The Press Council of Indonesia is moving ahead with plans to require big tech companies to pay news outlets for content.
Council head of inter-institutional relations Agus Sudibyo on Wednesday handed an academic paper on the issue to Communications and Information Technology Minister Johnny G Plate, reports The Jakarta Post.
The move comes as the Indonesian government is looking to draft a regulation on the matter. Under the proposed regulation, big internet firms would be required to pay news outlets for content, addressing the years-old complaint of publishers that have been losing advertising revenue to online aggregators.
The Press Council believes that this would provide a much-needed boost to the country’s struggling media industry. At present, most media outlets in Indonesia are heavily reliant on advertising revenue, which has been hit hard by the COVID-19 pandemic.
The draft regulation seeks to tackle a variety of concerns, such as requirements for aggregators like Google and Facebook to negotiate payments with publishers, as well as algorithms in digital media.
“This is a step further to realize the regulation of publishers’ rights in Indonesia. Platforms need to respect copyright and national media copyrights and [support] quality journalism,” said Usman Kansong, director general of information and public communication, Communications and Information Technology Ministry.
Usman also cited the example of Australia’s News Media Bargaining Code, which has succeeded in increasing media revenue by 30%. Earlier this month, Canada also introduced a bill that would require social media companies to pay for news content.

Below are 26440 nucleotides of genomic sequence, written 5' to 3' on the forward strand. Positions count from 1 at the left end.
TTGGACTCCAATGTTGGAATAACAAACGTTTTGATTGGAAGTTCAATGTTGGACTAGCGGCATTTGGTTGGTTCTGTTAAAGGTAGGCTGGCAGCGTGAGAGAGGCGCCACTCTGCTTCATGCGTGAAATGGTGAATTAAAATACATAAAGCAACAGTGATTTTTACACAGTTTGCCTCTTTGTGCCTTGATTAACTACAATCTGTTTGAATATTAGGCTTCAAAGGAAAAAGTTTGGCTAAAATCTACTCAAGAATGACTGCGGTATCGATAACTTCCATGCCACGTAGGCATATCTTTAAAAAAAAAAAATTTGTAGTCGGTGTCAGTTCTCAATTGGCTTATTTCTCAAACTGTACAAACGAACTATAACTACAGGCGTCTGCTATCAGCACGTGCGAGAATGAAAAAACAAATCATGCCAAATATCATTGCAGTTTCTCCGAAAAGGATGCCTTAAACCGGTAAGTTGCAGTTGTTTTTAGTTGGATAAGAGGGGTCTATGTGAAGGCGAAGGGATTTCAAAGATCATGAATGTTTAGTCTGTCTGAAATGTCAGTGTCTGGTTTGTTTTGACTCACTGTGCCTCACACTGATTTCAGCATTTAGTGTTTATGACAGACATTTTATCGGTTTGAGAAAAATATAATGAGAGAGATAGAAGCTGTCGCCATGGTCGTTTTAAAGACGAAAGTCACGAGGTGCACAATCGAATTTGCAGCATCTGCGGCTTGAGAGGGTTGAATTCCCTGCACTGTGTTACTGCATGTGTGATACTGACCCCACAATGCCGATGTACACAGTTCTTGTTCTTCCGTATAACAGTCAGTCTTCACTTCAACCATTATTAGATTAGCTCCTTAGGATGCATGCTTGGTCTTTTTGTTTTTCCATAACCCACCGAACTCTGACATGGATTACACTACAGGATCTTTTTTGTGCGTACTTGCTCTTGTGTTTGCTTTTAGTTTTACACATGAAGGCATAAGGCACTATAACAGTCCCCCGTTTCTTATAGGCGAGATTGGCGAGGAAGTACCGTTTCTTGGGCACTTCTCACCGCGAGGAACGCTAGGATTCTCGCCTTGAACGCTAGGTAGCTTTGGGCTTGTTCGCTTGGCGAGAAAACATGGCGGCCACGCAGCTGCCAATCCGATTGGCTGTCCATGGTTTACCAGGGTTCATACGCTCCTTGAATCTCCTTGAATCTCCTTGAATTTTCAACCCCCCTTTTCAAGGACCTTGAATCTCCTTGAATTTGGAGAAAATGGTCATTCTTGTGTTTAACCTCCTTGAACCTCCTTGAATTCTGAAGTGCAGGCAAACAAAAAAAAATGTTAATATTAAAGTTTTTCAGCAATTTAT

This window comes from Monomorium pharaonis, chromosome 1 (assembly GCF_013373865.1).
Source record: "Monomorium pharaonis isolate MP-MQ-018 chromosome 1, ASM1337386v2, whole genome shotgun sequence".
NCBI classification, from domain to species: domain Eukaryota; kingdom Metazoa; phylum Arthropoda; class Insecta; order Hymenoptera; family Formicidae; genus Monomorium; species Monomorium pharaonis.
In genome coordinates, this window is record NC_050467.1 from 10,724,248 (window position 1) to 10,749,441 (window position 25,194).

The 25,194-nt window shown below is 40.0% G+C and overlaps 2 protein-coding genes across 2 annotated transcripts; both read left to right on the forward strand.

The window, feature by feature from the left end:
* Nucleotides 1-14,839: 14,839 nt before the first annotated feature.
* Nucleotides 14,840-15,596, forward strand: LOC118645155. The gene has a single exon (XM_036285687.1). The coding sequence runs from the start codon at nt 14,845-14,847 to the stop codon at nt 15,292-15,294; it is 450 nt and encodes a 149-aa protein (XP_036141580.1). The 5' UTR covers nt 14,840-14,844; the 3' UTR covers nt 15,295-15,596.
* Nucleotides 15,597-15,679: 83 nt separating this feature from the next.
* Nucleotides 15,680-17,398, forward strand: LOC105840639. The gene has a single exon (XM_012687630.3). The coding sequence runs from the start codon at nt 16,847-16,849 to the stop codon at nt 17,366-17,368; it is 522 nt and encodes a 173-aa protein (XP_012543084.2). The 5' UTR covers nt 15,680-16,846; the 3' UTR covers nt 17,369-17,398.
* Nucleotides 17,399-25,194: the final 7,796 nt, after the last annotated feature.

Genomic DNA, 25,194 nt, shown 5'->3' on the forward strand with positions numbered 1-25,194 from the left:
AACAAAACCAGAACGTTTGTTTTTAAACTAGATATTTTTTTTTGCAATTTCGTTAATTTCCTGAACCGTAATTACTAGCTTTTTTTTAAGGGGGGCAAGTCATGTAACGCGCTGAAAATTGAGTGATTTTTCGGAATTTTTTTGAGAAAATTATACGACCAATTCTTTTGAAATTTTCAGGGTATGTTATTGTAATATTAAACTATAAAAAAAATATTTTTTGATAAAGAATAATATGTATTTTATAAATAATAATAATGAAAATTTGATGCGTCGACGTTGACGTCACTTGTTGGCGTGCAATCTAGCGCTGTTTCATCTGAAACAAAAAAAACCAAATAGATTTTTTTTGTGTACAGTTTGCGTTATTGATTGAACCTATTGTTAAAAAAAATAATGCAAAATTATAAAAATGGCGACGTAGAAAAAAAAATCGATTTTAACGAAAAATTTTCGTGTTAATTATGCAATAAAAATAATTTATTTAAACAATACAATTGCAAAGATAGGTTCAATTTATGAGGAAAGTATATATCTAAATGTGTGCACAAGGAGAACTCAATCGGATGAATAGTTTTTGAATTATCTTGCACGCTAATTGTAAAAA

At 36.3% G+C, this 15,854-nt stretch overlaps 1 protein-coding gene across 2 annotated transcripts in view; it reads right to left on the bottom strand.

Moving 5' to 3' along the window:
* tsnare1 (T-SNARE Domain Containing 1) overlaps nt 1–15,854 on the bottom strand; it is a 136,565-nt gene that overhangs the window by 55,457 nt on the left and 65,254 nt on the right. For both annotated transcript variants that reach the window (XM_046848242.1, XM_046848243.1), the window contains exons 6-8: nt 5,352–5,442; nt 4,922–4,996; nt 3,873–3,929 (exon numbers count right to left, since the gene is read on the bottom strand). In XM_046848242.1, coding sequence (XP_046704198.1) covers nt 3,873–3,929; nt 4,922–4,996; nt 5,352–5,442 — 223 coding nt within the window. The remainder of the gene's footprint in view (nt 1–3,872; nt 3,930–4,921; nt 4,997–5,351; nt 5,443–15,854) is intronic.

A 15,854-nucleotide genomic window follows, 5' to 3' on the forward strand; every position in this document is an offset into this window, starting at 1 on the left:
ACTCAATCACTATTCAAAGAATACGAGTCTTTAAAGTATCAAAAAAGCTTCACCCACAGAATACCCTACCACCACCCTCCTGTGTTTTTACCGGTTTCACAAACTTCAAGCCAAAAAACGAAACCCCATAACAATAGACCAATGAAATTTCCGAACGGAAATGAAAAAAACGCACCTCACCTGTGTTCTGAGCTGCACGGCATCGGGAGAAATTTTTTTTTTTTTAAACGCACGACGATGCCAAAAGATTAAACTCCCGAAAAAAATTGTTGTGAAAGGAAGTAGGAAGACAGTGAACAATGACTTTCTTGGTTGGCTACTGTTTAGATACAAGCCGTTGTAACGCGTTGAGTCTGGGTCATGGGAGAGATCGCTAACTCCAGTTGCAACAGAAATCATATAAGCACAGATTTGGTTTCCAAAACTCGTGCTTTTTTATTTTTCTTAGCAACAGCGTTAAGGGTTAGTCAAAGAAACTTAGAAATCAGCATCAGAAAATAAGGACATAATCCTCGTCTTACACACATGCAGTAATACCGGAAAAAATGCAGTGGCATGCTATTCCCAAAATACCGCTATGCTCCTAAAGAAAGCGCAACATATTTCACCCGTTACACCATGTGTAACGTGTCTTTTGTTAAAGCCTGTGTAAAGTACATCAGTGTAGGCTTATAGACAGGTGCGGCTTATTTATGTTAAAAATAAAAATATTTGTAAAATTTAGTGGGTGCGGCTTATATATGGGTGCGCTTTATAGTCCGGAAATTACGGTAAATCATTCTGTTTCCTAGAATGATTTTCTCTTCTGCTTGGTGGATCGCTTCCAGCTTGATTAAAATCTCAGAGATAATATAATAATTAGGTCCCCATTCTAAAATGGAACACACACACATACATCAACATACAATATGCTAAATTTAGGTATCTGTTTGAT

The Indonesian government is currently seeking input from various stakeholders on the draft regulation. Minister Plate further said that State Secretariat will need to approve the regulation before it is passed. The drafting process will also be assisted by the public and media sustainability task force, if the draft goes to the next stage. Once finalized, it will be submitted to President Joko “Jokowi” Widodo for approval.
Around the world, governments are taking a tougher stance on the power of Big Tech. China has been hardline, reasserting control over its freewheeling internet sector with a regulatory crackdown that has upended the country’s tech industry. After the crackdown last year, internet giants Alibaba and Tencent reported a fall in profits and slowing revenue growth.
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